And just suppose you had no grade

It would be nice if I could come up with a good rhyme for grade to fit this title.

One of my brothers is a biochemistry faculty at Appalachian State University (hint - he is the one with the same last name that I have). We were talking (and surprisingly agreeing) that grades were dumb. What would happen if we stopped grading? Wouldn't that be awesome?

So, what would happen if there were no grades? Here are some thoughts.

  • We would only have one job in the class - help students learn. The second job of evaluating student understanding would only be there to help them learn more.
  • It would be painfully obvious to the student that learning was for them and not us (the faculty). Why come to class if you are just going to read the newspaper or surf on your fancy iPhone 4?
  • But don't grades tell employers and graduate schools how good a student is? How about students are responsible for presenting their own evidence for how awesome they are? Maybe a portfolio or something - something like: these are the things I am good at. Oh, but they would lie about what they can do? What is the stop them from doing that now? Isn't that what a job interview is for?
  • But if you don't grade, they won't do the work! Won't they? How can you have your pudding if you don't eat your meat!? Do we really want students that are learning just because we are holding the grade-stick to them? This is college, these students are adults.
  • I think there still needs to be some evaluation - evaluation to know where the students are so that you can help them learn. However, this evaluation should not be the Scarlet Letter grade on their chest. Just some type of feedback.
  • Cats and dogs, living together.
  • /ul>

    Here is my favorite. Would we stop hearing this?

    "Excuse me, Dr. Allain? Is this going to be on the test?"

    To tell you the truth, I rarely hear students say that. But, I do know that it drives some faculty crazy. But I guess I am already crazy - crazy for thinking of a world without grades. Oh - there could be no degree requirements too!

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Are you familiar with Evergreen State College in Olympia? As I understand it, they mostly don't use letter grades.

"Oh - there could be no degree requirements too!"

Right, so your transcript just says that you registered for a bunch of classes.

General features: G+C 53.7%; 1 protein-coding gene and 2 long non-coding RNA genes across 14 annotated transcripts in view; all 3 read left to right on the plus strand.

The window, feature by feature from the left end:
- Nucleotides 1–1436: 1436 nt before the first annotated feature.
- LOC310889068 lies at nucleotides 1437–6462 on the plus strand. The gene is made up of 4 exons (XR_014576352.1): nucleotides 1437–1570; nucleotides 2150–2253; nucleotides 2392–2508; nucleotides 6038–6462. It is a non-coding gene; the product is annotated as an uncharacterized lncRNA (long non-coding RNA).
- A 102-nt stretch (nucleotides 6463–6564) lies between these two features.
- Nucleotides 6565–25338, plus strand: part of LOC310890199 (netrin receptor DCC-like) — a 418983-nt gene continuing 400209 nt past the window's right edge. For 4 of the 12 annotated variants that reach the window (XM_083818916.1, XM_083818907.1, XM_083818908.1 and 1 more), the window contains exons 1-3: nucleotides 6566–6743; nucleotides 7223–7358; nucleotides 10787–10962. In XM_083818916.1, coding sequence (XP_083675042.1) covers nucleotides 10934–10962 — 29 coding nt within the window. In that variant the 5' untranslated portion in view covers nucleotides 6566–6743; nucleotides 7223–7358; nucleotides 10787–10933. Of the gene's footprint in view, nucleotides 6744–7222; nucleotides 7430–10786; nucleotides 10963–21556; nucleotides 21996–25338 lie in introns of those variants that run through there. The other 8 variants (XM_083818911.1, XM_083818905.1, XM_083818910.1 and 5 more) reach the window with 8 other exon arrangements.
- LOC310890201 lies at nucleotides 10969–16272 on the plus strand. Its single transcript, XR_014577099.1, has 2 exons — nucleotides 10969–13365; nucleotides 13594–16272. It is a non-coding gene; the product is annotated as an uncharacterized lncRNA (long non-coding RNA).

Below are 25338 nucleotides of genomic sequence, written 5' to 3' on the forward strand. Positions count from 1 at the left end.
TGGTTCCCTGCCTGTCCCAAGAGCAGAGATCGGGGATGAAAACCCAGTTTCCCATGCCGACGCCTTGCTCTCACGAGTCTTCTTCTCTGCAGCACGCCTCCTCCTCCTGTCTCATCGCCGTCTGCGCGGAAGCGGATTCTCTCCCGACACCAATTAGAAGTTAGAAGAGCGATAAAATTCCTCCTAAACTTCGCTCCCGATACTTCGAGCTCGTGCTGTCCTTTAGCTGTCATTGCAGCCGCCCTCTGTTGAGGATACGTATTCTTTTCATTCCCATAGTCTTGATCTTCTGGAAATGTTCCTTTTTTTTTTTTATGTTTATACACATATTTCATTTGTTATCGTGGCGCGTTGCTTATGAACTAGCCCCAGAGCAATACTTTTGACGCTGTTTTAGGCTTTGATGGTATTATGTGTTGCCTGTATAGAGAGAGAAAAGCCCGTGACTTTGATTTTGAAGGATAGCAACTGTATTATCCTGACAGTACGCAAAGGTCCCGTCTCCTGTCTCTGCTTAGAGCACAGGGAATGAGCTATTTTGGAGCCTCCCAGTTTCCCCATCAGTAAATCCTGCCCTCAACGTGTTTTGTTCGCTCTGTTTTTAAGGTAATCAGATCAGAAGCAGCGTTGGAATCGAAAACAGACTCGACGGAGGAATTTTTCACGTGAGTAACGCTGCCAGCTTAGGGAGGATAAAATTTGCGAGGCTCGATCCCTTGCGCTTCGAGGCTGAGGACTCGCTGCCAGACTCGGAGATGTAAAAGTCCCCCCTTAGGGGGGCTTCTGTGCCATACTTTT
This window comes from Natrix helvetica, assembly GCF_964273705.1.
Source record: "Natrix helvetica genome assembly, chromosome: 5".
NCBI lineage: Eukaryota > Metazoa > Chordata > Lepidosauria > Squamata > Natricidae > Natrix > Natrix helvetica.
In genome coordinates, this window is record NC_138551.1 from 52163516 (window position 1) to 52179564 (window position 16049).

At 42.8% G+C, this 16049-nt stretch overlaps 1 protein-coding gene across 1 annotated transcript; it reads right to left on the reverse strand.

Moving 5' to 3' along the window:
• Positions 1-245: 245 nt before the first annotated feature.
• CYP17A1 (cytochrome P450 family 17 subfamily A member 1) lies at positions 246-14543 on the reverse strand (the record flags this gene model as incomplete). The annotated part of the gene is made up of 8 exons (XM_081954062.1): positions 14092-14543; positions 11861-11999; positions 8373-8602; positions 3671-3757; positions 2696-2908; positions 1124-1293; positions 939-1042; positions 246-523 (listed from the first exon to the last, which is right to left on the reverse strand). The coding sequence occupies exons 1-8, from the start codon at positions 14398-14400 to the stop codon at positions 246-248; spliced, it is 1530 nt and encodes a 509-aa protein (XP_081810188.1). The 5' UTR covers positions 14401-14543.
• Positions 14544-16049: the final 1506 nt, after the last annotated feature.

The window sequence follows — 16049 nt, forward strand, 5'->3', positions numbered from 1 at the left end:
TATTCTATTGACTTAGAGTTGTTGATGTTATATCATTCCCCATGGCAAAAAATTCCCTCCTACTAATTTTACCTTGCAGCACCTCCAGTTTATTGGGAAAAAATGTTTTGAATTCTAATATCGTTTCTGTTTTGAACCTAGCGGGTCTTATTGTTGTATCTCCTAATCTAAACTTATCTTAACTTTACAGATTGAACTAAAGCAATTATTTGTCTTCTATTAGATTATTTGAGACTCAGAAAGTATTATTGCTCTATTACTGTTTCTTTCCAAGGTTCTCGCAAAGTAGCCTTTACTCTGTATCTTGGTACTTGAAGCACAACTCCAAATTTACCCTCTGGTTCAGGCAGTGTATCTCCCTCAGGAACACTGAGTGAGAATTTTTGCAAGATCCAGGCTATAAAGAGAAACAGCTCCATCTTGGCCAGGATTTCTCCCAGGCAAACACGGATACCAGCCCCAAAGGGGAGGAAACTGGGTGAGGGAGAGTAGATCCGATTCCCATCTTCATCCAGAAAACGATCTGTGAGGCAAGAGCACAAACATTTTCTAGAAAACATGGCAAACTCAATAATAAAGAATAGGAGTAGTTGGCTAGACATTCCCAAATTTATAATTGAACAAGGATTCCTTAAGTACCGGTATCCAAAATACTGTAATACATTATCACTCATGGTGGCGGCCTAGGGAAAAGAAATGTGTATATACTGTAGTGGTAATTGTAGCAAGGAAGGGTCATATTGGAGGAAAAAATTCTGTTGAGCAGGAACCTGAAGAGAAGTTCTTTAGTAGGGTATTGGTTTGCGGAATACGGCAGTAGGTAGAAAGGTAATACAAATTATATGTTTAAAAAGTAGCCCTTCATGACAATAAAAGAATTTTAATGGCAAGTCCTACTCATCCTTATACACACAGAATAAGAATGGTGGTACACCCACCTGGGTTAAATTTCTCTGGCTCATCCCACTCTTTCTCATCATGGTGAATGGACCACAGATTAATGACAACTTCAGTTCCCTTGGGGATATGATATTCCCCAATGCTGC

If one university tried it, the results would depend strongly on its size and reputation.

If you instituted such a policy nationwide, testing services would spring up to allow people to demonstrate their knowledge to potential employers. Universities would be driven by market forces to structure their curricula around the dominant tests.

By delurking (not verified) on 27 Aug 2010 #permalink

Here is my favorite. Would we stop hearing this?
"Excuse me, Dr. Allain? Is this going to be on the test?"

Or the more general variant, "What will the test be on?" I have a stock answer for the latter: "8 1/2 by 11 inch paper."

By Eric Lund (not verified) on 27 Aug 2010 #permalink

Alverno College in Milwaukee is a no-grade school. In the mid-90s they were held up by many as having a good working assessment model.

Alverno College is a four-year, liberal arts, independent, Catholic college for women, located in Milwaukee, Wisconsin. Chartered in 1887 by the School Sisters of St. Francis, the college offers weekday undergraduate programs and Alverno on the Weekend undergraduate programs for women, as well as graduate programs for women and men. This nationally renowned institution is heralded as an innovative leader in pedagogy, and has received international acclaim as a pioneer in developing a measurable, outcome-focused curriculum in which the individual student can grow as a learner.

They have the benefit of being a small school, with small classes, so the extra time faculty require to be involved in assessment is available. I attended an assessment conference there many years ago; I think it would be difficult to take there model and use it at a larger school, with larger classes: the per-student time faculty need to have to make it work wouldn't be a reasonable. However, the school is held in reasonably high esteem, and the teachers they graduate do quite well.

New College of Florida uses a contract system with written evaluations instead of grades. Among the advantages of this system is that written feedback from the instructor is much more informative than a letter grade. This system also better accommodates students with varying learning objectives in the same classes. I'm not aware of any students having difficulty getting into graduate programs or finding jobs because of the lack of a GPA. And yes, it was pretty awesome.

By Diana Hagan (not verified) on 27 Aug 2010 #permalink